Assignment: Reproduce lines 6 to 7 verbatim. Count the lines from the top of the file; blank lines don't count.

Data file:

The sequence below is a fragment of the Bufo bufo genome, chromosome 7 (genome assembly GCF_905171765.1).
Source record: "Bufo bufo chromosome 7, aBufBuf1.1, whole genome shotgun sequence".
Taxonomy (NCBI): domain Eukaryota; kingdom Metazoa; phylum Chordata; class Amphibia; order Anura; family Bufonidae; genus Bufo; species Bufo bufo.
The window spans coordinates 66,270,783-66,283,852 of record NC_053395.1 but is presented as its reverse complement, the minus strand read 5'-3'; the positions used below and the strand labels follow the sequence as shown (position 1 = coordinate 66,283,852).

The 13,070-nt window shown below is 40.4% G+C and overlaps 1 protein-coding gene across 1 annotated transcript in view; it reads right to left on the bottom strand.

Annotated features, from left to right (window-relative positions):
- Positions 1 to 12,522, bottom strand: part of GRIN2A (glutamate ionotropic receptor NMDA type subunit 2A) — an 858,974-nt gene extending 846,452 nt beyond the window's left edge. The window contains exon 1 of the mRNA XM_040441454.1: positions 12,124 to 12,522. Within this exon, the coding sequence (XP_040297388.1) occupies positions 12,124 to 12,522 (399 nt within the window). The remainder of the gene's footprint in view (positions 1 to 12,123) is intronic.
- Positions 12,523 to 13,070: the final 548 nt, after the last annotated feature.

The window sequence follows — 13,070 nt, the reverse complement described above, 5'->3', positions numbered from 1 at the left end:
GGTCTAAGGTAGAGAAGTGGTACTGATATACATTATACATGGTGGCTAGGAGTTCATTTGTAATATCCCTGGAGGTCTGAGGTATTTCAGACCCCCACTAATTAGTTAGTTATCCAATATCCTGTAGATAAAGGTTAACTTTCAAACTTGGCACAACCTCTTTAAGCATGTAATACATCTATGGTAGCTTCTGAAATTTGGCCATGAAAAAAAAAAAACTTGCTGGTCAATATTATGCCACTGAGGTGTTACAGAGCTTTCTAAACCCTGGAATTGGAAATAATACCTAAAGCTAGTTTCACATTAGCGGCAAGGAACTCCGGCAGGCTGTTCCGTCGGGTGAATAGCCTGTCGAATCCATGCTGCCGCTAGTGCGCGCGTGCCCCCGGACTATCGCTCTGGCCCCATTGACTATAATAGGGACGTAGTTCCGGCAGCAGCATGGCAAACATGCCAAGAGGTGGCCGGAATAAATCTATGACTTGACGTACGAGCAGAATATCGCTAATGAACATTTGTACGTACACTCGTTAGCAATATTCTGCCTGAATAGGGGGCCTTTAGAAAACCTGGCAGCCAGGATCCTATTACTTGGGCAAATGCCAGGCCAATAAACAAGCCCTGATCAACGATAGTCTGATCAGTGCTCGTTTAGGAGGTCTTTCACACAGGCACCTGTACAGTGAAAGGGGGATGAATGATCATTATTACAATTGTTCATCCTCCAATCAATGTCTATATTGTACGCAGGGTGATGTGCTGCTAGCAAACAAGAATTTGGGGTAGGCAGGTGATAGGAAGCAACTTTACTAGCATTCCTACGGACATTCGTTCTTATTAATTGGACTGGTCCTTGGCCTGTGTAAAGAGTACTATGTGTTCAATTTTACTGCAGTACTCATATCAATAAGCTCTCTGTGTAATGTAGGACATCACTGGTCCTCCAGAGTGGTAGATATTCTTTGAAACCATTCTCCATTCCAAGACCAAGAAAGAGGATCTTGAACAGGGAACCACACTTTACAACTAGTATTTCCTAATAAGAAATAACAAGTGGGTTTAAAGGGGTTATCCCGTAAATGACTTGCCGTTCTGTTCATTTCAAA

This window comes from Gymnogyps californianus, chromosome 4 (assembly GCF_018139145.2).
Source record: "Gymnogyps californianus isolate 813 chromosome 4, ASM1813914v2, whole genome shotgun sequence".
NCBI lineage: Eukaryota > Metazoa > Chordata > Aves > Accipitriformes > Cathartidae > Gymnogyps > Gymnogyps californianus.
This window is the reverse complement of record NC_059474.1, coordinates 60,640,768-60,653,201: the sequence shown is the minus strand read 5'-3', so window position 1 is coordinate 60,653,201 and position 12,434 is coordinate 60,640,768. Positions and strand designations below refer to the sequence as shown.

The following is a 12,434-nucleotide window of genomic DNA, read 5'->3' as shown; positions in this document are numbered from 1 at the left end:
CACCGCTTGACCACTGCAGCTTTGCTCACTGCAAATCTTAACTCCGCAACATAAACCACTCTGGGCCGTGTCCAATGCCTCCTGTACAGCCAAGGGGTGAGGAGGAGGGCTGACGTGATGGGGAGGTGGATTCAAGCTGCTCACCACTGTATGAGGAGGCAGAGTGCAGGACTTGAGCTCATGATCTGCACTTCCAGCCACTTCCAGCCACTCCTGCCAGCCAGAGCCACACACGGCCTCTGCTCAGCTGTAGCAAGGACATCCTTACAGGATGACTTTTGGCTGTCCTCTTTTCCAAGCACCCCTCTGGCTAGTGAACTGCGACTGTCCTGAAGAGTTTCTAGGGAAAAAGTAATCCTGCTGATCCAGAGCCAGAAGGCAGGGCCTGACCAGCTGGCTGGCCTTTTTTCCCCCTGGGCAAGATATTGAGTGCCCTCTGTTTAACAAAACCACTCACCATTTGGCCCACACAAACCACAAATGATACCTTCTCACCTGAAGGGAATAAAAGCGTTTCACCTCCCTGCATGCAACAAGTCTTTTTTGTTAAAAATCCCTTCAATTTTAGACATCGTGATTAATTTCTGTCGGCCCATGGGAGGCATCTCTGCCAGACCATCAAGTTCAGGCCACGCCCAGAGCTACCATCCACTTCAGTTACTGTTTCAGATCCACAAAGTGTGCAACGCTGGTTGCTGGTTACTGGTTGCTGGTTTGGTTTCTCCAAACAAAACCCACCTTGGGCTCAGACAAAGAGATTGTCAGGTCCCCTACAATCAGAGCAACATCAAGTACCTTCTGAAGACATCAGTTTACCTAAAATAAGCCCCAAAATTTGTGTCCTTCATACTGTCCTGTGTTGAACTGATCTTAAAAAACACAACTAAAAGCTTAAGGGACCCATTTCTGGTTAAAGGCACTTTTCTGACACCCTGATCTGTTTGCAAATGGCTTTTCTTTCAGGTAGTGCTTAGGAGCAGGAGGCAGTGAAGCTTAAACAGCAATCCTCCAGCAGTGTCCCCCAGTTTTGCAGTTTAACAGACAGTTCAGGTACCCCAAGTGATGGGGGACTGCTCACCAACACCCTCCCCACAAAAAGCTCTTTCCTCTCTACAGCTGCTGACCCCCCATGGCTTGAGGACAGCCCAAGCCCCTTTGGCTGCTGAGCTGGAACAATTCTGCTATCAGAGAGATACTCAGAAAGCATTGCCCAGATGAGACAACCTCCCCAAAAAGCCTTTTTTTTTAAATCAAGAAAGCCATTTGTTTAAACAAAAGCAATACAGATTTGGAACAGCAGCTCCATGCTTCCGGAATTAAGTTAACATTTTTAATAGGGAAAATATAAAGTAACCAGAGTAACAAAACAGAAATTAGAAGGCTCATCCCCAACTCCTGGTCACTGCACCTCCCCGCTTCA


Annotated features, from left to right (window-relative positions):
- Positions 1 to 12,522, bottom strand: part of GRIN2A (glutamate ionotropic receptor NMDA type subunit 2A) — an 858,974-nt gene extending 846,452 nt beyond the window's left edge. The window contains exon 1 of the mRNA XM_040441454.1: positions 12,124 to 12,522. Within this exon, the coding sequence (XP_040297388.1) occupies positions 12,124 to 12,522 (399 nt within the window). The remainder of the gene's footprint in view (positions 1 to 12,123) is intronic.